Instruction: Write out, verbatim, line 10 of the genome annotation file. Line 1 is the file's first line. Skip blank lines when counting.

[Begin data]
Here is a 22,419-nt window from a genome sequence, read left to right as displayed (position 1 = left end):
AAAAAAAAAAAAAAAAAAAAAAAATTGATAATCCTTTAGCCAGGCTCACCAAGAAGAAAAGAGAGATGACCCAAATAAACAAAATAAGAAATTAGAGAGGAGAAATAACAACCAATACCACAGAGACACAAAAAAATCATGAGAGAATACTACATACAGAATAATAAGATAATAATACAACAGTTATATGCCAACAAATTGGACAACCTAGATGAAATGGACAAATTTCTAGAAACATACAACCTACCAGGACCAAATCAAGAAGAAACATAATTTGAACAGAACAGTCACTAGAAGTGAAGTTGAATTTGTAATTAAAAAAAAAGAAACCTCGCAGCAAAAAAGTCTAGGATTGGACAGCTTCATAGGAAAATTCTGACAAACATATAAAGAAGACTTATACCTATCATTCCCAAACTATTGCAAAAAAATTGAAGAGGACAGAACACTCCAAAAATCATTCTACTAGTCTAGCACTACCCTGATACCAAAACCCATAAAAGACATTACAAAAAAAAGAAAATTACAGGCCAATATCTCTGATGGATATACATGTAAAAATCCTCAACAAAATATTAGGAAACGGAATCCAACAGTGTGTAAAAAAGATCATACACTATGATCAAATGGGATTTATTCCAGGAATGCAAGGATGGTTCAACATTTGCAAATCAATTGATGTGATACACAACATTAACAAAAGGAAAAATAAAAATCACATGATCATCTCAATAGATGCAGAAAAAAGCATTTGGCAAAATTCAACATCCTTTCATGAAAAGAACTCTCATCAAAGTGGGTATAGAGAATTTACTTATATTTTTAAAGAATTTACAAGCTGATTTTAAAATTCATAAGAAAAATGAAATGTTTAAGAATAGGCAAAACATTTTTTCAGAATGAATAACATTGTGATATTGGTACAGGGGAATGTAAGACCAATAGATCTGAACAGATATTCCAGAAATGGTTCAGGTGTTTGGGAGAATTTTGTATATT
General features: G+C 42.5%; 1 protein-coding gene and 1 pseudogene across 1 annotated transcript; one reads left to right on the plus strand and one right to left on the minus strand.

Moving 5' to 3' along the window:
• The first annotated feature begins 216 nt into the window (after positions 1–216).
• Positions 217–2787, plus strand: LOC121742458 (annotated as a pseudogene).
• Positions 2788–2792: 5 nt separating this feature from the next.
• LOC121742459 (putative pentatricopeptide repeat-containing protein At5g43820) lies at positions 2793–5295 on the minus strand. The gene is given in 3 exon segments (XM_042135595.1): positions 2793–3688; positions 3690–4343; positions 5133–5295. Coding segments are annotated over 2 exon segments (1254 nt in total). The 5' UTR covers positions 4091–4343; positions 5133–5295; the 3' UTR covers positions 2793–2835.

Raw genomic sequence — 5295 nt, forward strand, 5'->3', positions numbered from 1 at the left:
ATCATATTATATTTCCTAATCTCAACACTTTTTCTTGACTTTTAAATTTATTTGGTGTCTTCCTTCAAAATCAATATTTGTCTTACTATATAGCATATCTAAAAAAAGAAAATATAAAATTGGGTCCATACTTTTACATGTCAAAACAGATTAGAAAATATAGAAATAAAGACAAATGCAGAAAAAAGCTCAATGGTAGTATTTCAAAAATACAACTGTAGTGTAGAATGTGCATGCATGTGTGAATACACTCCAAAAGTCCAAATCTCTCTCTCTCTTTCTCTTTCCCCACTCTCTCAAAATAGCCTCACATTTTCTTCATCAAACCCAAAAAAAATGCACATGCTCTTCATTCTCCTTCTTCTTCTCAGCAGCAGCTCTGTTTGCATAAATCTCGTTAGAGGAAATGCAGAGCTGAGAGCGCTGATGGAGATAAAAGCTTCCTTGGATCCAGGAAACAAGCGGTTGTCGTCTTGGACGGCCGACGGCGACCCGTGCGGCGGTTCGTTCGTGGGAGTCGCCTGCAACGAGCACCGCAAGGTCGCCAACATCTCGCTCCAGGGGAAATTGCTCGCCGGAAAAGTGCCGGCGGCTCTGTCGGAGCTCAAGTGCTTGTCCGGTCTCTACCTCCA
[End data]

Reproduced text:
ATCATATTATATTTCCTAATCTCAACACTTTTTCTTGACTTTTAAATTTATTTGGTGTCTTCCTTCAAAATCAATATTTGTCTTACTATATAGCATATCTAAAAAAAGAAAATATAAAATTGGGTCCATACTTTTACATGTCAAAACAGATTAGAAAATATAGAAATAAAGACAAATGCAGAAAAAAGCTCAATGGTAGTATTTCAAAAATACAACTGTAGTGTAGAATGTGCATGCATGTGTGAATACACTCCAAAAGTCCAAATCTCTCTCTCTCTTTCTCTTTCCCCACTCTCTCAAAATAGCCTCACATTTTCTTCATCAAACCCAAAAAAAATGCACATGCTCTTCATTCTCCTTCTTCTTCTCAGCAGCAGCTCTGTTTGCATAAATCTCGTTAGAGGAAATGCAGAGCTGAGAGCGCTGATGGAGATAAAAGCTTCCTTGGATCCAGGAAACAAGCGGTTGTCGTCTTGGACGGCCGACGGCGACCCGTGCGGCGGTTCGTTCGTGGGAGTCGCCTGCAACGAGCACCGCAAGGTCGCCAACATCTCGCTCCAGGGGAAATTGCTCGCCGGAAAAGTGCCGGCGGCTCTGTCGGAGCTCAAGTGCTTGTCCGGTCTCTACCTCCA